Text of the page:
Everyone Is Gay…(But Not Really)

Despite visible figures such as Ellen Degeneres, Lady GaGa and shows like Glee, questioning lesbian, gay, bisexual, and transgendered youth (LGBT) still have a difficult time finding people or resources to help answer their questions. However, two young women, Dannielle Owens-Reid and Kristin Russo, have created a blog called everyoneisgay.com where anyone can submit questions anonymously and receive an unbiased, educated, humorous (and sometimes very vulgar) response. Not only does the website appeal to questioning youth, but parents of people in the LGBT community and even straight couples find support within the website because the blog has succeeded by using humorous rhetoric to help bring comfort to web users as well as help the general population understand the issues that are occurring in the LGBT community.

Sigmund Freud believed that the expression of humor releases “the tensions of repressing the impulse to be aggressive.”  Danielle and Kristin channeled this concept when they responded to a poster who said “I hat gay people. Sorry.” Kristin and Dannielle stood their ground and did not explode towards this person but simply responded with “They make hats out of gay people?!” This reveals a lot about their character. By appearing to not even understand the insult, the everyoneisgay.com team seems to be the innocent ones, reiterating the fact that they are being attacked while saying very few words. Kristin Russo states in a video interview with Space Station Media that everyoneisgay.com wants to bring the community together- “not just the gay community, not just the trans community, and not just the queer community, but the entire community,” letting everyone know that we are no different and that we all struggle. This identification the two women make with their audience is crucial to making the blog successful and attempting to unite different communities. Finding a common ground or an understanding of each other allows the persuasive argument to move forward. Their response to the anti gay post was a very smart and subtle way of doing exactly this. David Paletz claims that viewing “something humorously is generally to cease to regard it as an enemy… to laugh at someone in political humor is to step toward community with him.” Instead of choosing to argue back with the attacker, Dannielle welcomed the attack and turned it into a positive example for readers.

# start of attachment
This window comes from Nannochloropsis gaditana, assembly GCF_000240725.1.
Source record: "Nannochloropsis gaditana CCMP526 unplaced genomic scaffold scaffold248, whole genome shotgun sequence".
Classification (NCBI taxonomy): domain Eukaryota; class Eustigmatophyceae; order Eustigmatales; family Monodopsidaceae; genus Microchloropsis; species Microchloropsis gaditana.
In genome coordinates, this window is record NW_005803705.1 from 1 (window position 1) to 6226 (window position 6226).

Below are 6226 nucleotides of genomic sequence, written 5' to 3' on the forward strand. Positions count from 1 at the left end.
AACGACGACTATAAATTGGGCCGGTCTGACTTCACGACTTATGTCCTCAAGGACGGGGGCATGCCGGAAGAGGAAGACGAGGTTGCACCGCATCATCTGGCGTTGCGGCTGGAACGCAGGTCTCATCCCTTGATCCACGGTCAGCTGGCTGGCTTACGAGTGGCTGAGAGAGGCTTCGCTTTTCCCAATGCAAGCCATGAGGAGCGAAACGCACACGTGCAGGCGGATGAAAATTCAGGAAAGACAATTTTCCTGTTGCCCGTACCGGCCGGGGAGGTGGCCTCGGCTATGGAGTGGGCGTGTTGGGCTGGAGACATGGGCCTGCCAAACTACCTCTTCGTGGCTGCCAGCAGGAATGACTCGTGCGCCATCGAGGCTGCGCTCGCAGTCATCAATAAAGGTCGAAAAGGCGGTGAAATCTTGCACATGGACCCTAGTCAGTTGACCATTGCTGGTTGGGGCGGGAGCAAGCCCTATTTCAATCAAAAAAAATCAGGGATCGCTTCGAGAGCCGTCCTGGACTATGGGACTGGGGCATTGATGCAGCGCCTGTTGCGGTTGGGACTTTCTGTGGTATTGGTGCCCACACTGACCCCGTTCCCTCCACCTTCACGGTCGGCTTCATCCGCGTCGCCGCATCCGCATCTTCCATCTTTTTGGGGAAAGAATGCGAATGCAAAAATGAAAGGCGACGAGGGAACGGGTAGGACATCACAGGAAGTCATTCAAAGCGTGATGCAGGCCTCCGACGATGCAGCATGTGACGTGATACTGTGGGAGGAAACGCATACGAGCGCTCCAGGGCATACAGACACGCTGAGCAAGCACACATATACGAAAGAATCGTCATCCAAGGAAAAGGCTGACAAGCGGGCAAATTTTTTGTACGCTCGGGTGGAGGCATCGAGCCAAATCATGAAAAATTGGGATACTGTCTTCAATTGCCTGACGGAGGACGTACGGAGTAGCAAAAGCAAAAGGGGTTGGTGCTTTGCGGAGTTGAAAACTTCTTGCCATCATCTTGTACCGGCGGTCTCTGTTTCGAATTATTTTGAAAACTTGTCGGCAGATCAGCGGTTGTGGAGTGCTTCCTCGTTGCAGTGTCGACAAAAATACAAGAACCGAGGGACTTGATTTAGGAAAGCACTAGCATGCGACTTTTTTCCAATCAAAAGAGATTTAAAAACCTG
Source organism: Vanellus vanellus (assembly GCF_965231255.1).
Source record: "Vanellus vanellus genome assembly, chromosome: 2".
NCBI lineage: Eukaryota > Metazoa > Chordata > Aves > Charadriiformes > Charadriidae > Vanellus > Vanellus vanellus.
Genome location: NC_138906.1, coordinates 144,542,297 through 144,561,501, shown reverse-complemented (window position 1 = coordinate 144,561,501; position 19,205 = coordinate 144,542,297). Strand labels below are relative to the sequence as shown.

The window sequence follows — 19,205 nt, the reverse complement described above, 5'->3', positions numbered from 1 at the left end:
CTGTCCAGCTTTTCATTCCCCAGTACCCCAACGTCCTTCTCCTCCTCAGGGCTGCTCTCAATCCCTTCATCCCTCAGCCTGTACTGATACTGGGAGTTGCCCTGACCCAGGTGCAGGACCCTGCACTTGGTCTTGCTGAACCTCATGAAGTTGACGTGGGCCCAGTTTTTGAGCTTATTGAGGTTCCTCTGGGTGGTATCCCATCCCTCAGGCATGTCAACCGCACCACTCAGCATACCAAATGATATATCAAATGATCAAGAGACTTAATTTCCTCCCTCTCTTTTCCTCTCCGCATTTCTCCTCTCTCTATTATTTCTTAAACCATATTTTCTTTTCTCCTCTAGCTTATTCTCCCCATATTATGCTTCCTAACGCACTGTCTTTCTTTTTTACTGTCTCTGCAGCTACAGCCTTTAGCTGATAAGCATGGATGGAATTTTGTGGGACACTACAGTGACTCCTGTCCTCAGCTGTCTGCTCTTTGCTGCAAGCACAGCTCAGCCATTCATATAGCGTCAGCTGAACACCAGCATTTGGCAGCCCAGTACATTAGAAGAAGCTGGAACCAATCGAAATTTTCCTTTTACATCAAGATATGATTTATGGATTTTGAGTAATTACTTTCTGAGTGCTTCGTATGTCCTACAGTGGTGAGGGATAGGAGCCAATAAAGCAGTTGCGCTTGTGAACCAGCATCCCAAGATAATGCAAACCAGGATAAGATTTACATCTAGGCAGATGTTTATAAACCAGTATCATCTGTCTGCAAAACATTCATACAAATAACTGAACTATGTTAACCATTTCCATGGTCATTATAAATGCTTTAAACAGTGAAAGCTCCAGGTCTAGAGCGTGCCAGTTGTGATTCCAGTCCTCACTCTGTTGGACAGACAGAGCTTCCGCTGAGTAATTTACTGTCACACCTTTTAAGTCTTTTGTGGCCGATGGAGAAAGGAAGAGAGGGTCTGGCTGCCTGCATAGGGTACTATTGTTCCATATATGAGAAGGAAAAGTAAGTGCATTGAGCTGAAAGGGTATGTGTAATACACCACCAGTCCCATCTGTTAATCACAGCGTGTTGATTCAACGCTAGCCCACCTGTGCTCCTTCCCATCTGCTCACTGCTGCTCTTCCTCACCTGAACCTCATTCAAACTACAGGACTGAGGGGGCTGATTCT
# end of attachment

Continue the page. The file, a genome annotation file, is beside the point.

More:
Another aspect of the site that comforts visitors is the raw honesty, openness, and the fact that the women poke fun at themselves. On Saturday postings they write about a topic of their choice. Danielle opened one post up with “I hate to be a total stereotype, but like, I wanna talk about our cats again… so I will.” Poking fun and admitting that she is the stereotypical lesbian cat lover is an excellent and hilarious way of pointing out her own weakness and making herself more personable, letting the readers know that she does not claim to be all-knowing and powerful. This appeals to younger readers because the blog is written by two youthful women instead of parental- like figures.

The use of silly, slang sentences like “you gotta put some communicaysh in your relaysh” is a way of lessoning tensions and saying “you need to incorporate communication in your relationship”  and encourages young readers to follow their advice without feeling preached to. If one finds themselves confused by the vocabulary the site provides a “Glossary of Things Dannielle Says.” Many of the words are unique to everyoneisgay.com and are not seen anywhere else. When referring to the male anatomy, Dannielle addresses it as a “peeneewoo.” This draws visitors back because the humorous vocabulary and syntax cannot be found anywhere else.

The unique and odd humorous blog entries by Kristin and Dannielle are succeeding in their goal of uniting their audience of different sexual orientations and helping them reconsider the legitimacy of the sexually orientated stereotypes. The success is apparent by the attention the site has received from a wide variety of people who send in questions every day. The humor breaks down barriers of hostility and doubt of the drastically different heterosexual and homosexual communities to show the struggles that each of them shares.

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